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Oscar René Courrege Papers

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5225_Courrege_Image031Anisyla Pinon*
Note: Anizy-Pinon train station located in northern France at Pinon near Anizy-le-Château.
Possible graffiti translation: Keller 15M with arrow. [Cellar 15 meters in direction of arrow]

*Transcription of handwritten notation is true to original.

The Oscar René Courrege Papers were donated to LSU Libraries Special Collections by the estate of Janet Marie Daboval Musso, represented by her daughter Pam Musso Braud on behalf of Stephanie Musso Ochello, and Richard Thomas Musso.  This newly acquired collection was processed and cataloged in 2017.

Oscar René Courrege Papers, Mss. 5225
Biographical note:
Oscar René Courrege was born on January 20, 1888 in New Iberia, Louisiana, the first of four children of Joseph Bertrand Courrégé and Adele Crapé. He served in the United States Army during World War I, as a private in the 35th Service Co., Signal Corps, before his appointment to the rank of corporal in September of 1919. His fluency in French enabled him to work as a telephone operator, a role he filled while stationed in Cheverny, France and Paris. Referring to himself as René during his early years, he married Amilda Renoudet on April 24, 1923. Courrege died in August of 1970.

Marking the 100th anniversary of U.S. involvement in World War I, LSU Libraries Special Collections continues to highlight pertinent collections and materials.  A large portion of the Oscar René Courrege papers consists of photographs and postcards pertaining to Courrege’s military service in France during 1918-1919.  Groups of consecutive postcards make up letters written to his Aunt back home in New Iberia.  These letters, dated between October 31 and December 27, 1918, provide a first-hand account of one Louisiana soldier’s experiences, observations and continued service overseas following World War I.  The collection also contains about 90 black-and-white photographs mostly taken in post-World War I France, including Paris, Soissions, Crouy, Pinion, Anizy-le-Château, Vrigny and Reims.  The identity of the photographer is unverified, but many of the photographs correspond to locations and situations described in Courrege’s letters.  Photographic imagery includes post-war Paris, monuments for the Victory celebration on Bastille Day 1919, former battle sites, and war-ravaged towns left in ruin.

Selected images from the Oscar René Courrege Papers


5225_Courrege_PostcardS_2_7Courrege started the letter on November 10, 1918, and completed it after the Armistice was signed on November 11, 1918. Transcription is true to original.

“My new address since writing the above the Armistist has been sign And the people are having a time of their lives the streets are packed like Carnival in N.O. after the parade that has lasted for the last two days and it looks as if it will be the same tonight. I’m simply wore out think I will go to bed early tonight. I also had the pleasure in visiting Notra Dames church you talk about some things that grand will that is also…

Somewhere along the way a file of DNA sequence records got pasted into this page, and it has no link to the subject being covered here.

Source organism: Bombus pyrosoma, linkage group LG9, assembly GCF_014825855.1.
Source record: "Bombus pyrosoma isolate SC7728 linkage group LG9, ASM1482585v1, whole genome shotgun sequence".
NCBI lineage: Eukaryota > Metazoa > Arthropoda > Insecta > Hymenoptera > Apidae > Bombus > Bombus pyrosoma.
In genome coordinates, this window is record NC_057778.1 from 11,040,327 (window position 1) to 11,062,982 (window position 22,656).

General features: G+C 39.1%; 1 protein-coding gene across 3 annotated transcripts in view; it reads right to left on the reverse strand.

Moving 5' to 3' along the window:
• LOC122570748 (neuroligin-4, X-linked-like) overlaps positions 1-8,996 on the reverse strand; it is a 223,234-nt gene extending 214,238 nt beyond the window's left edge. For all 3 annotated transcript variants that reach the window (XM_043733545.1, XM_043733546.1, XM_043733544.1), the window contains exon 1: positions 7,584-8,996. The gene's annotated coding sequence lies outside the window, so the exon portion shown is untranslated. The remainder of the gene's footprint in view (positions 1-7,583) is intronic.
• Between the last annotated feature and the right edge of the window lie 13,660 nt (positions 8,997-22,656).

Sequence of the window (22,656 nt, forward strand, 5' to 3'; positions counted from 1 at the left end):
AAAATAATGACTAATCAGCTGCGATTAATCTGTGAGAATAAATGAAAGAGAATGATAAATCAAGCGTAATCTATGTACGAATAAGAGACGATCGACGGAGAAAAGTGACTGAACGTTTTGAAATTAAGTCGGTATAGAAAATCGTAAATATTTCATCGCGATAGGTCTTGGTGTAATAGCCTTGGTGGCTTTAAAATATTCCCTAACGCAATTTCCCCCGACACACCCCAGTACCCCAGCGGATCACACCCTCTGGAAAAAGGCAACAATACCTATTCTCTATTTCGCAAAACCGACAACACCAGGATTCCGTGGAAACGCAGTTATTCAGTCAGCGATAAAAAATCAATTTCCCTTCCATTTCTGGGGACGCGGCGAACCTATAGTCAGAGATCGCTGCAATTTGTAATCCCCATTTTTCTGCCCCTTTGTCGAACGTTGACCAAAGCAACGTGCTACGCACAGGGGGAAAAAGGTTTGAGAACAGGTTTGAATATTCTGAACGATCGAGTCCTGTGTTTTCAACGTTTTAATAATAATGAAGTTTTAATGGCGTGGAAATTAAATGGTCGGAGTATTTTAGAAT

their were all kind of bands also pretty near all nations were in a parade.  Their were all kind of flying machine in the air doing all kind of surmasette some went by all lit up. Their were more air plain in the air that day then paris ever seen in the air. So you must imagine how things must of look a fellow couldent hardily go through the crowd. I think all of paris must of turned out and they celebrated untill way in the night in other word early in the morning…”


Arch of Triumph and Centapath.* Note: Cenotaph monument erected beside the Arc de Triomphe for the Victory celebration in Paris on July, 14, 1919. Arch of Triumph and Centapath.*
Note: Cenotaph monument erected beside the Arc de Triomphe for the Victory celebration in Paris on July, 14, 1919.

The Cenotaph was a temporary monument constructed for the Victory celebration held in Paris, July 14, 1919.  A Victory Parade marking the end of the World War I marched past the Cenotaph and through the Arc de Triomphe on Bastille Day 1919.

from the Arch of Triumph Ave. D. Iena & Kleber.* Note: Avenue d'Iéna and Avenue Kléber both radiate from the roundabout encircling the Arc de Triomphe. from the Arch of Triumph Ave. D. Iena & Kleber.*
Note: Avenues d’Iéna and Kléber radiate from the roundabout encircling the Arc de Triomphe.

5225_Courrege_ImageS_27_10LEFT – Reims Catahdral.*   Note: Notre-Dame de Reims Cathedral.
RIGHT – Hindenberg line Near Anizy-Pinon*  
Note: Anizy-Pinon train station located in northern France at Pinon near Anizy-le-Château.

 *Transcription of handwritten notation is true to original.


Oscar René Courrege Papers, Mss. 5225, Louisiana and Lower Mississippi Valley Collections,
LSU Libraries, Baton Rouge, La.



LSU Libraries Special Collections marks the 100th anniversary of U.S. involvement in “The Great War” with the exhibition, “Through the Valley of Death: A Special Collections Perspective on the First World War,” running from February 20 – June 2, 2017 in Hill Memorial Library.

An additional exhibit covering the Oscar René Courrege Papers will soon be on display in the Reading Room of Hill Memorial Special Collections.  Check back soon for more details.



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